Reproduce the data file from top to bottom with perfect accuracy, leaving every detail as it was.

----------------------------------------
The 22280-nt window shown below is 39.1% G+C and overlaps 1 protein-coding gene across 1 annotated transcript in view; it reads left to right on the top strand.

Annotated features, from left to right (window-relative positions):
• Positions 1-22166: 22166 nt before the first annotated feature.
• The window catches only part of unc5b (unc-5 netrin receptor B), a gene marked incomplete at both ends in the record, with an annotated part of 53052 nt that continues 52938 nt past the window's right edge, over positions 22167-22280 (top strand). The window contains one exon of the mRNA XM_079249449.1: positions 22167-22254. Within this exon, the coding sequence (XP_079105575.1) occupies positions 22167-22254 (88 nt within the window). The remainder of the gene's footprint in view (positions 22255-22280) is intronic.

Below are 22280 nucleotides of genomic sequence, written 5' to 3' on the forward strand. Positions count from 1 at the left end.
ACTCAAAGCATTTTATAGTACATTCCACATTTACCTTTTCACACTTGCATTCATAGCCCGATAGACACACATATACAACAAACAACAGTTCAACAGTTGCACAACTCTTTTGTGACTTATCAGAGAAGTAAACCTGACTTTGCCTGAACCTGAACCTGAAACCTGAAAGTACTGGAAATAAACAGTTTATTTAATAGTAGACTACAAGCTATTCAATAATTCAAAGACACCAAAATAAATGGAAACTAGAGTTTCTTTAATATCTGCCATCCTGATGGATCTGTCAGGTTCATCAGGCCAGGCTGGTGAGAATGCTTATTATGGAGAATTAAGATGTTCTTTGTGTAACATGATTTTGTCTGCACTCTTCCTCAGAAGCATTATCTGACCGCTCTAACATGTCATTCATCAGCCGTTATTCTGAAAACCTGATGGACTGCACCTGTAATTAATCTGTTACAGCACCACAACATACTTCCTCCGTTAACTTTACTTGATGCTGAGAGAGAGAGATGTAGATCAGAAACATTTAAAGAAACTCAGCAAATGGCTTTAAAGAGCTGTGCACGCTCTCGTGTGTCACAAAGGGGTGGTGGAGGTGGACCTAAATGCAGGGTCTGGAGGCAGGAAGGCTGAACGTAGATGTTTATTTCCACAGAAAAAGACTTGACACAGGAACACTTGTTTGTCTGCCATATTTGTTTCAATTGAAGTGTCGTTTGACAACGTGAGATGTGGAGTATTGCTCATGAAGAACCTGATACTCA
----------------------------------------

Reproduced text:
The 22280-nt window shown below is 39.1% G+C and overlaps 1 protein-coding gene across 1 annotated transcript in view; it reads left to right on the top strand.

Annotated features, from left to right (window-relative positions):
• Positions 1-22166: 22166 nt before the first annotated feature.
• The window catches only part of unc5b (unc-5 netrin receptor B), a gene marked incomplete at both ends in the record, with an annotated part of 53052 nt that continues 52938 nt past the window's right edge, over positions 22167-22280 (top strand). The window contains one exon of the mRNA XM_079249449.1: positions 22167-22254. Within this exon, the coding sequence (XP_079105575.1) occupies positions 22167-22254 (88 nt within the window). The remainder of the gene's footprint in view (positions 22255-22280) is intronic.

Below are 22280 nucleotides of genomic sequence, written 5' to 3' on the forward strand. Positions count from 1 at the left end.
ACTCAAAGCATTTTATAGTACATTCCACATTTACCTTTTCACACTTGCATTCATAGCCCGATAGACACACATATACAACAAACAACAGTTCAACAGTTGCACAACTCTTTTGTGACTTATCAGAGAAGTAAACCTGACTTTGCCTGAACCTGAACCTGAAACCTGAAAGTACTGGAAATAAACAGTTTATTTAATAGTAGACTACAAGCTATTCAATAATTCAAAGACACCAAAATAAATGGAAACTAGAGTTTCTTTAATATCTGCCATCCTGATGGATCTGTCAGGTTCATCAGGCCAGGCTGGTGAGAATGCTTATTATGGAGAATTAAGATGTTCTTTGTGTAACATGATTTTGTCTGCACTCTTCCTCAGAAGCATTATCTGACCGCTCTAACATGTCATTCATCAGCCGTTATTCTGAAAACCTGATGGACTGCACCTGTAATTAATCTGTTACAGCACCACAACATACTTCCTCCGTTAACTTTACTTGATGCTGAGAGAGAGAGATGTAGATCAGAAACATTTAAAGAAACTCAGCAAATGGCTTTAAAGAGCTGTGCACGCTCTCGTGTGTCACAAAGGGGTGGTGGAGGTGGACCTAAATGCAGGGTCTGGAGGCAGGAAGGCTGAACGTAGATGTTTATTTCCACAGAAAAAGACTTGACACAGGAACACTTGTTTGTCTGCCATATTTGTTTCAATTGAAGTGTCGTTTGACAACGTGAGATGTGGAGTATTGCTCATGAAGAACCTGATACTCA